Severn, Scott and Dave R. spent their time threading the remaining rigid stays, 13 of them, and fitting them into the side sheet of the firebox where we had previously welded in a patch. They stuck with it, got it done, and they are now ready to be driven.

Master machinist Severn hard at work turning stays.

Severn works while Scott looks on.

Fresh stays ready for trimming & driving.

Cistern and frame reunited at last

It is our hope that sometime before the Spring work session Roger will get back up and finish painting the tender and cab. It will be nice to have the engine start looking black and shiny again. After paint, tubes can go in and we can continue the march toward a successful hydrostatic test on the boiler. Thanks again to everyone who helped us make forward progress this year! A special thanks to Bob and James for continuing to be very generous with their monetary donations! - JCA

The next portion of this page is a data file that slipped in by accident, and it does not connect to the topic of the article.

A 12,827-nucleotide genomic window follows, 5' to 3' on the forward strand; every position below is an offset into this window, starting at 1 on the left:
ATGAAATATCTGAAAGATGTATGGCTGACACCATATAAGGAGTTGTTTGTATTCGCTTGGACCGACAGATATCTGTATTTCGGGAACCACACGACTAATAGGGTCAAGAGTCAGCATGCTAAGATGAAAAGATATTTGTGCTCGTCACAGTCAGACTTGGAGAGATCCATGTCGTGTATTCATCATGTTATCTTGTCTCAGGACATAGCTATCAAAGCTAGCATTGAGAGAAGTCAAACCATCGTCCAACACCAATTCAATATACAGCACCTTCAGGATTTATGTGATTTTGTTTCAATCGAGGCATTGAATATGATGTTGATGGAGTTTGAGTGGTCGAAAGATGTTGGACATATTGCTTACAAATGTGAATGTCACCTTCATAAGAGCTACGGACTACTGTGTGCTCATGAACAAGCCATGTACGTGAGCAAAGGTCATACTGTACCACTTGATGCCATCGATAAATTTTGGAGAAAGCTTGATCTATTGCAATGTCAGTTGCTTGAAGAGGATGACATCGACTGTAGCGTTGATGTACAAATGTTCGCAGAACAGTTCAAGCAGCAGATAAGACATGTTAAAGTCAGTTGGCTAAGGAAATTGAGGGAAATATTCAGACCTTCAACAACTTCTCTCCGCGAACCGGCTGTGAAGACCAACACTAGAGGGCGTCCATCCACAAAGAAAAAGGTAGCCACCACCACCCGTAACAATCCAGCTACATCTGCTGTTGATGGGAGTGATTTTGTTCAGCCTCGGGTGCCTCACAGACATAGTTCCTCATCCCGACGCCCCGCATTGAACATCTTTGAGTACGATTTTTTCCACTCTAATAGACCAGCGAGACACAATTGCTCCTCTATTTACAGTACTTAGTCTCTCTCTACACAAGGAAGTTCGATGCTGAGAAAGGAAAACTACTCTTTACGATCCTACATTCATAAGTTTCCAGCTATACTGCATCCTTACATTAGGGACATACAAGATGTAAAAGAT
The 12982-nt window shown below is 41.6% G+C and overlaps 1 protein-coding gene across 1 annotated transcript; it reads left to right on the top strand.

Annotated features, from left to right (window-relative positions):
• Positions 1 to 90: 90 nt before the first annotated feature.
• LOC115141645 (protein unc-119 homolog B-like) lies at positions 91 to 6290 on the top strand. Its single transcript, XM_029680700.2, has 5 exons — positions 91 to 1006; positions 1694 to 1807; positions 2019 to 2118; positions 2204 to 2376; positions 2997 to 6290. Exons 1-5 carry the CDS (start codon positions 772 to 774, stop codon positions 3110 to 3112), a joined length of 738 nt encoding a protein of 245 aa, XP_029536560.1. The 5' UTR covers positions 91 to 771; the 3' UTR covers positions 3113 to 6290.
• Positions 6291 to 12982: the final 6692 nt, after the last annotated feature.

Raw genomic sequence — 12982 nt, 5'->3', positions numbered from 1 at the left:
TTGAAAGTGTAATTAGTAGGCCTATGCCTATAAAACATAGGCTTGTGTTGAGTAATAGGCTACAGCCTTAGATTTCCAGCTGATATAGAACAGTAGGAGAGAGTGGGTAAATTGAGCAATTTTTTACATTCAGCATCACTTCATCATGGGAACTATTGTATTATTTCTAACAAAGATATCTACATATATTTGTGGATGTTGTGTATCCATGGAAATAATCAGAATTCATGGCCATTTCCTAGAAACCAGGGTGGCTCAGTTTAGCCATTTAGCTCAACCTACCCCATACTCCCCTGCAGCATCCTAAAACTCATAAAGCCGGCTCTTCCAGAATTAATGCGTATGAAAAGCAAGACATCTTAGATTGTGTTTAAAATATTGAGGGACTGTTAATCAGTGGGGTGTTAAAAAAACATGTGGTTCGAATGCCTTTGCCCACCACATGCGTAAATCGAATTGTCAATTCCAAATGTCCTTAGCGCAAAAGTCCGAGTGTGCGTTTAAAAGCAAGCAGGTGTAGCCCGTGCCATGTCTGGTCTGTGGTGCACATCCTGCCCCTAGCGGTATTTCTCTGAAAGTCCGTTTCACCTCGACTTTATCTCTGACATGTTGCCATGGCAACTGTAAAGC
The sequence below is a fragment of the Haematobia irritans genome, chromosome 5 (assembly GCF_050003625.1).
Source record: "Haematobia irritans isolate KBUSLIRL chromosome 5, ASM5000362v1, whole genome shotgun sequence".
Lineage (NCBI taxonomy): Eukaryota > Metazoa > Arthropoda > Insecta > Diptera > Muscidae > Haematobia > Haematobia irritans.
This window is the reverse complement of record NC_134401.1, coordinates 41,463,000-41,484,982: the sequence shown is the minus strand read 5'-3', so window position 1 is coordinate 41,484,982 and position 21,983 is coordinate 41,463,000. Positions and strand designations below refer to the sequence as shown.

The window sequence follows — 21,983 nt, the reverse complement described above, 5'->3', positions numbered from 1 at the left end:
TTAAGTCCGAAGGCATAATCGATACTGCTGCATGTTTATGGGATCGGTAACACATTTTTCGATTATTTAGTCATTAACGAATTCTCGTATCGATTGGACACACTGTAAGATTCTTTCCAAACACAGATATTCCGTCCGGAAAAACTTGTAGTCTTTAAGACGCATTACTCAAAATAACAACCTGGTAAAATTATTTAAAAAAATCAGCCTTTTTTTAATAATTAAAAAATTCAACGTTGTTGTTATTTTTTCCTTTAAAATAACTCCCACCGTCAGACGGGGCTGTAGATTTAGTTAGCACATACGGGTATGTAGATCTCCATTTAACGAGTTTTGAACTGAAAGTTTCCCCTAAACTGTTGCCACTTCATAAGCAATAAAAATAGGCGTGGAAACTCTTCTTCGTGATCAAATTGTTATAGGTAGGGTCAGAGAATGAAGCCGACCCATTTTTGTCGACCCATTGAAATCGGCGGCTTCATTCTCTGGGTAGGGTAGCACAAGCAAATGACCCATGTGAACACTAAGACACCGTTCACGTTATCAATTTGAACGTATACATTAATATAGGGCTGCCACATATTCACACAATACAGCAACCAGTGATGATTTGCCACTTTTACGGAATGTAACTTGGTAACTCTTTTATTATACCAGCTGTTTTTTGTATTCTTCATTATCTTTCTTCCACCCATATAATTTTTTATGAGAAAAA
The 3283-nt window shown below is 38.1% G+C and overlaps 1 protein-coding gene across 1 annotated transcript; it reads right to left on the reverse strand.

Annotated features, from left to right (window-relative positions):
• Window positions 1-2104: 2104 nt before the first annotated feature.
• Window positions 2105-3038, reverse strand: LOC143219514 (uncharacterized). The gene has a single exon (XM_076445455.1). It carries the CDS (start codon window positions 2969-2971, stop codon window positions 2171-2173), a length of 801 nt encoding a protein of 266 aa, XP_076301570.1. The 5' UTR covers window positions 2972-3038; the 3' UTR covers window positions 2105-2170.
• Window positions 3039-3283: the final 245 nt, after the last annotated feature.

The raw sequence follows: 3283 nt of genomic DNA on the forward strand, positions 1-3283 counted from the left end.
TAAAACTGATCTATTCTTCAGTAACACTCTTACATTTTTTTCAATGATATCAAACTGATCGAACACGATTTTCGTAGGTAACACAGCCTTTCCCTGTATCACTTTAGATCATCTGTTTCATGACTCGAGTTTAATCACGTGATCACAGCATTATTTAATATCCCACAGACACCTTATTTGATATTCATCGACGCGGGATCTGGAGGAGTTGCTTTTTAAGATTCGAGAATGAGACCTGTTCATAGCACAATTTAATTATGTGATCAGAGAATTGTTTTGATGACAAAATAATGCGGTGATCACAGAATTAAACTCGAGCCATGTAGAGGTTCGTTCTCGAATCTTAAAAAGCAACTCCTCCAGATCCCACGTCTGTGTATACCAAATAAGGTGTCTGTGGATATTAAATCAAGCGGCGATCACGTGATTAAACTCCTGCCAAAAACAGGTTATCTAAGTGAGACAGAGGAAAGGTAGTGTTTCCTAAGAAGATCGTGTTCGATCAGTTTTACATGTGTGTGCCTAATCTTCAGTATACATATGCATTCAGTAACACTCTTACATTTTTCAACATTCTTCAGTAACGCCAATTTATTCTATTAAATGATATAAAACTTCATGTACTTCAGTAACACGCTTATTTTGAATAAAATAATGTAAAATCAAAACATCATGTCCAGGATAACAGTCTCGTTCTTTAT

Master blaster Ken Chapin.

Friday, July 29, 2016

Tender Sandblasting Work Session Coming Up.

Looks like the first organized work sessions will start Fri + Sat the 12th+13th.
These will be evening into overnight shifts so the museum is closed, winds are calm, and COOL
We plan to start getting setup shortly after 5pm, if not still hot, and rotating a 2 man minimum crew every few hours depending on when people need a break. If things are going well, we'll push all the way to ~7am, then clean-up, and have breakfast at Sharon's au gratis.

Ken will train people in sand blasting, spraying primer, and painting all surfaces that will be inaccessible after the tanks are re-united with the frame. We would rather not have people getting trained and then split after a few hours unless they can support other evenings.